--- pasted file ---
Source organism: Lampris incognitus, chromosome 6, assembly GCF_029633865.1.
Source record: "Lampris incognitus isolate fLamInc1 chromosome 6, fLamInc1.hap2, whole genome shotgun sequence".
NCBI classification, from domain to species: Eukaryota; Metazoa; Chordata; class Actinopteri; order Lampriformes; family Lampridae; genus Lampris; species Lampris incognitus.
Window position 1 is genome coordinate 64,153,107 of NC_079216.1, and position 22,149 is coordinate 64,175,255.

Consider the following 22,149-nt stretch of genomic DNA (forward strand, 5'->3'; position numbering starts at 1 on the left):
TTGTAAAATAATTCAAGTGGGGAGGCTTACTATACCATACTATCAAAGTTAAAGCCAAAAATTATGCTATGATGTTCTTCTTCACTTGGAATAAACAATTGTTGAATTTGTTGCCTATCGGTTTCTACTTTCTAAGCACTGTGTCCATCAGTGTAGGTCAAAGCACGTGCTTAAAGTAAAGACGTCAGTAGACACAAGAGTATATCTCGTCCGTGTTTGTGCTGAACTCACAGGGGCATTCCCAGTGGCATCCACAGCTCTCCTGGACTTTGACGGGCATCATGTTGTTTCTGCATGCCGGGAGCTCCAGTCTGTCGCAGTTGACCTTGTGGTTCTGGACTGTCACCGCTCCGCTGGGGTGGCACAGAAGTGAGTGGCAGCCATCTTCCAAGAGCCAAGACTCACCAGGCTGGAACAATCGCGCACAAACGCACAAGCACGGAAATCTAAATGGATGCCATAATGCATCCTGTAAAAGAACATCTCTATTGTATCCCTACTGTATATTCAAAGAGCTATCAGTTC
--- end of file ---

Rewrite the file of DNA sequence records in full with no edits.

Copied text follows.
Source organism: Lampris incognitus, chromosome 6, assembly GCF_029633865.1.
Source record: "Lampris incognitus isolate fLamInc1 chromosome 6, fLamInc1.hap2, whole genome shotgun sequence".
NCBI classification, from domain to species: Eukaryota; Metazoa; Chordata; class Actinopteri; order Lampriformes; family Lampridae; genus Lampris; species Lampris incognitus.
Window position 1 is genome coordinate 64,153,107 of NC_079216.1, and position 22,149 is coordinate 64,175,255.

Consider the following 22,149-nt stretch of genomic DNA (forward strand, 5'->3'; position numbering starts at 1 on the left):
TTGTAAAATAATTCAAGTGGGGAGGCTTACTATACCATACTATCAAAGTTAAAGCCAAAAATTATGCTATGATGTTCTTCTTCACTTGGAATAAACAATTGTTGAATTTGTTGCCTATCGGTTTCTACTTTCTAAGCACTGTGTCCATCAGTGTAGGTCAAAGCACGTGCTTAAAGTAAAGACGTCAGTAGACACAAGAGTATATCTCGTCCGTGTTTGTGCTGAACTCACAGGGGCATTCCCAGTGGCATCCACAGCTCTCCTGGACTTTGACGGGCATCATGTTGTTTCTGCATGCCGGGAGCTCCAGTCTGTCGCAGTTGACCTTGTGGTTCTGGACTGTCACCGCTCCGCTGGGGTGGCACAGAAGTGAGTGGCAGCCATCTTCCAAGAGCCAAGACTCACCAGGCTGGAACAATCGCGCACAAACGCACAAGCACGGAAATCTAAATGGATGCCATAATGCATCCTGTAAAAGAACATCTCTATTGTATCCCTACTGTATATTCAAAGAGCTATCAGTTC